Let's hope one that one day the debate can really come to an end. As of right now, although it seems likely that Torosaurus is not Triceratops, and while the evidence is present, the case is not closed just yet.

Wednesday, October 16, 2013

In Montana, it rains sheep and cougars

Scenes of intense predatory action are commonplace in nature documentaries. The poise, grace, and stealth of apex predators is unparalleled, and we are all captivated by such incredible feats of athleticism in the natural world.

Well, even top predators manage to botch things once in a while.

In Glacier National Park, a photographer (anyone know who?) spotted two bodies lying on a closed road. Not human bodies, thankfully, but the bodies of a predator and its prey that both met their demise in the heat of pursuit. The bodies were of a Dall sheep Ovis dalli and a cougar (mountain lion, puma, panther, what-have-you) Puma concolor. 



Lying at the bottom of a sheer cliff, the bodies not only tell of an incredible and clearly lethal fall, but of just how hard the two animals fell. The sheath of the sheep's horn came clean off upon impact (seen above, left), and its hind right leg had a severe compound fracture.

Interestingly enough, it doesn't seem like the cat was too far off from getting a nice mutton meal before the two met their untimely departure: the cougar died with a tuft of the sheep's fur in its mouth!

In the wild, slight miscalculations of distance or steepness, bad weather, and plain old bad timing can lead to terrible consequences. No animal is perfect at what it does. There is no species which kills 100% of the prey it intends to, and many risk death in the pursuit of one meal. And this doesn't just apply to today's animals; we have many instances of accidental death in the fossil record as well. Perhaps, if the conditions were right, the sheep and the cougar would form a fossil just like this...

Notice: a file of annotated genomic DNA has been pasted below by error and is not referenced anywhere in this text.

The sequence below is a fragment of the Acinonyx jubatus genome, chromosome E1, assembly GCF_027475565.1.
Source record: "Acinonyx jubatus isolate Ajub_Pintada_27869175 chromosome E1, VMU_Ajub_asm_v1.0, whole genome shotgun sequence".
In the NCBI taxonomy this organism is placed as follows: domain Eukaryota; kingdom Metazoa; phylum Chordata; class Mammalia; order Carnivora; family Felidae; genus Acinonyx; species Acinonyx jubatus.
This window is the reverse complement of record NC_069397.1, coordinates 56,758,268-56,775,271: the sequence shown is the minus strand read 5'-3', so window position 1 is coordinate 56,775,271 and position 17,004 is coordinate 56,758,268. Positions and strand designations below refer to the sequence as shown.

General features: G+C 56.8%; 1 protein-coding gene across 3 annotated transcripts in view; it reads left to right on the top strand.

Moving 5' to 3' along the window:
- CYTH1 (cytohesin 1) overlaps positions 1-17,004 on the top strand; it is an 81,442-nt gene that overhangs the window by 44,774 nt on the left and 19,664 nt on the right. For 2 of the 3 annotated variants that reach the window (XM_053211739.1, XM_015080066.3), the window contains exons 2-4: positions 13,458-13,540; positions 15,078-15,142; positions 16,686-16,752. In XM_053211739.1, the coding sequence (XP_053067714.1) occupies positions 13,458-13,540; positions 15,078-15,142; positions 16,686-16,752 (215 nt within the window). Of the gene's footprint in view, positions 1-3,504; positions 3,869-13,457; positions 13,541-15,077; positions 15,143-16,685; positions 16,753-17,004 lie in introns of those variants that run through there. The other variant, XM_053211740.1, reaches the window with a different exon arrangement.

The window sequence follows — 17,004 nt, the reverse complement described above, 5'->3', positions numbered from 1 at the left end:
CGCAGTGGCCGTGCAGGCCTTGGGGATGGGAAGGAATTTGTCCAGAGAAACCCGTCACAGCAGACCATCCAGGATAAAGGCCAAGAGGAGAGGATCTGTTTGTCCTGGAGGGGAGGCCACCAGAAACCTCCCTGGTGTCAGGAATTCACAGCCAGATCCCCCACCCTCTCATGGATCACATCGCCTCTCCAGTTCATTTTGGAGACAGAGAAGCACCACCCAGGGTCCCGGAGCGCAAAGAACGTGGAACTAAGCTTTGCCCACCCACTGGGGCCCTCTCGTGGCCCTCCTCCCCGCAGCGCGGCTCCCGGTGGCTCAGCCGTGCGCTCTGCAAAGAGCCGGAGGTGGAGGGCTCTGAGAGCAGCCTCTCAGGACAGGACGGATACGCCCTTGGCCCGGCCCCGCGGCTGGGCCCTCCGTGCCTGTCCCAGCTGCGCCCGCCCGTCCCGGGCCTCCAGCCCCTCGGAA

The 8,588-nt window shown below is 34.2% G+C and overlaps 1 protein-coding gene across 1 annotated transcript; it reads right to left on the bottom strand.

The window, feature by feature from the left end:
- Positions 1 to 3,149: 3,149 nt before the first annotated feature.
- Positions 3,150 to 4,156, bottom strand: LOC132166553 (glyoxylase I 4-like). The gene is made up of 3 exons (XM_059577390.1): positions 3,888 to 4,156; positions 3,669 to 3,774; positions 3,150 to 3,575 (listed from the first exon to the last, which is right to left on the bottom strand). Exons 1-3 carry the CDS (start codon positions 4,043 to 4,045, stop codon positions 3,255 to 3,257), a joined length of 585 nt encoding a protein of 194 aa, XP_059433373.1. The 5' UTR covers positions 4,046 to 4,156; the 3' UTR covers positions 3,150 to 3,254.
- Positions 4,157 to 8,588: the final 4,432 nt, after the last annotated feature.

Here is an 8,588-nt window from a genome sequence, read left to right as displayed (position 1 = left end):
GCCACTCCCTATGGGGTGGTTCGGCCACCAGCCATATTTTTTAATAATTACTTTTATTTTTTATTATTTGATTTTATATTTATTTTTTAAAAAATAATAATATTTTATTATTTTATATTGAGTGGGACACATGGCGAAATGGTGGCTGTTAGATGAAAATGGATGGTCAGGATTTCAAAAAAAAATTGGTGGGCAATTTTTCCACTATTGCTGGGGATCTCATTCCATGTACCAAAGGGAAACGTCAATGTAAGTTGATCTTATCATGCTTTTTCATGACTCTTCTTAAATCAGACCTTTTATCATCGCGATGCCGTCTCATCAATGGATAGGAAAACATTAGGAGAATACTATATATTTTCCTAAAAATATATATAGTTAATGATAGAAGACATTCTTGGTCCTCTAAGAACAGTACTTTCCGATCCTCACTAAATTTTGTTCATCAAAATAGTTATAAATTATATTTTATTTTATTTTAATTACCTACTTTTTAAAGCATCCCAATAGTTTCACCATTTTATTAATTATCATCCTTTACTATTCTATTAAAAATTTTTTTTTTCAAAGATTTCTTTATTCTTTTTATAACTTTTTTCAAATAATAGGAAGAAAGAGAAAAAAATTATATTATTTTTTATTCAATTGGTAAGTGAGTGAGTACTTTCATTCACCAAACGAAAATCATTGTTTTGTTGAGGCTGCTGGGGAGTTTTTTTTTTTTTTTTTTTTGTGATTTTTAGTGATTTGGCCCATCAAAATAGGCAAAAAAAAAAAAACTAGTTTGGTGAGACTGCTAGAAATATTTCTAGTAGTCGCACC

For more photos of this scene, click here. Some of the photos are pretty gruesome, so proceed at your own discretion.

Tuesday, October 15, 2013

Game of Bones: The true identities of America's last ceratopsians

While we can learn a lot from fossils, there is still much we cannot determine just by examining petrified bones, feathers, and other structures. For one, it is difficult to determine whether or not a specimen represents an already-known species or is an entirely new one. This phenomenon occurs more often than one would think, and many extinct genera have a score of junior synonyms which were once considered to be different species. These often turn out just to be juveniles of already-known species, or display some pathology which had rendered them to appear different from the rest of their kind.

Of course, all adult animals known from fossils had to start somewhere – obviously, we have fossils of various dinosaurs ranging in age from embryonic to adult-most forms. Our knowledge of the ontogeny of dinosaurs ranges from species to species – in the case of some, such as Allosaurus and Maiasaura, we have records of complete life histories. In other species, juveniles can often be reassigned as other species or genera simply due to a lack of information on the species as a whole.

The two three-horned titans in question: Triceratops (left) and Torosaurus (right). Illustration by Nicholas Longrich.

One such ontogenetic debate originated last year concerning one of America’s fossilized sweethearts – none other than the three-horned darling that is Triceratops. Fossilized remains of Triceratops are abundant in the American west and are known from young individuals to adults. However, Triceratops wasn’t the only three-horned beast roaming North America at the end of the Cretaceous. Torosaurus,  a closely-related chasmosaurine, has been found alongside Triceratops from Colorado to Montana. However, unlike the remarkably complete life history we have of Triceratops, Torosaurusfossils are largely adult specimens.

Triceratops growth series by Gregory S. Paul. The bottom-most skull, and those
at right, represent Torosaurus. This series represents the logic of Horner et. al (2010).

The absence of young Torosaurus in the fossil record led Jack Horner et. al (2010) to believe that Torosaurus is not its own species, rather it represents the most mature specimens of Triceratops. It makes sense at first: we know animals get larger and, in some cases, more impressive as they age, and Torosaurus’ massive head and elongated frill are much more spectacular than the shorter, square frill of Triceratops. However, size and exaggeration of features do not necessarily contribute to the maturity of any given specimen, and this determination is even harder to make when all we have to work with are fossils.